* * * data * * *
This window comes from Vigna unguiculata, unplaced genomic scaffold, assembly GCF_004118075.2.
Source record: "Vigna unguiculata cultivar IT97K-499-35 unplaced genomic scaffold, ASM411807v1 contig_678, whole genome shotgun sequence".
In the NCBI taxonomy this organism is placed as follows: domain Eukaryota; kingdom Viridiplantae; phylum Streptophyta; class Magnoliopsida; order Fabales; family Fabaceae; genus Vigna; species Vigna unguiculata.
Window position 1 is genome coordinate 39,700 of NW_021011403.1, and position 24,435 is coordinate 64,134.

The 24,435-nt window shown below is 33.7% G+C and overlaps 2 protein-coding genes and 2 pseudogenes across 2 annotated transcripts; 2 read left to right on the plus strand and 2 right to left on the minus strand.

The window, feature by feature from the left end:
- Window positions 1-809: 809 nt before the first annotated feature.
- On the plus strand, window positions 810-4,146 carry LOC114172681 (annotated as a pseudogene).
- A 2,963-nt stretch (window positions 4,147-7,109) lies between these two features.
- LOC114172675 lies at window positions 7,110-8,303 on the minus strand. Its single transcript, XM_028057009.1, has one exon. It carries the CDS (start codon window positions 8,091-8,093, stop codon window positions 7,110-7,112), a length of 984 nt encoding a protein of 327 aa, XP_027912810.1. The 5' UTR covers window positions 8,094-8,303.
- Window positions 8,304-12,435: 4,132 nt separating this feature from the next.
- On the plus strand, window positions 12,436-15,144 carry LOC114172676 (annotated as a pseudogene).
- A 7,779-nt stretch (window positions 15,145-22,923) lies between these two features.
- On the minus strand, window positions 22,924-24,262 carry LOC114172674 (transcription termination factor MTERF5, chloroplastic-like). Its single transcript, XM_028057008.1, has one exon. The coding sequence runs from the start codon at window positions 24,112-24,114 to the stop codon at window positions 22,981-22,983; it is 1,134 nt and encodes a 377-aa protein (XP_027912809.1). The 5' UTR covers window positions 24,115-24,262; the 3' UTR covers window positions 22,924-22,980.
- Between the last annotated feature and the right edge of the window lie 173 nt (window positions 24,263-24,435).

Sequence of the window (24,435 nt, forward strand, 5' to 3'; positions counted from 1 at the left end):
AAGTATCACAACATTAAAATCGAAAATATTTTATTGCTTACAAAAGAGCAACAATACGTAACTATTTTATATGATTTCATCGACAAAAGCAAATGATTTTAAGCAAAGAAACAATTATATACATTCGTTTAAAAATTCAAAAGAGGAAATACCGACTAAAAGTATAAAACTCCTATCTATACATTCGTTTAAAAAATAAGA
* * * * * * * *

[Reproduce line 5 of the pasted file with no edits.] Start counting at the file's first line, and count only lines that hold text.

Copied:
The 24,435-nt window shown below is 33.7% G+C and overlaps 2 protein-coding genes and 2 pseudogenes across 2 annotated transcripts; 2 read left to right on the plus strand and 2 right to left on the minus strand.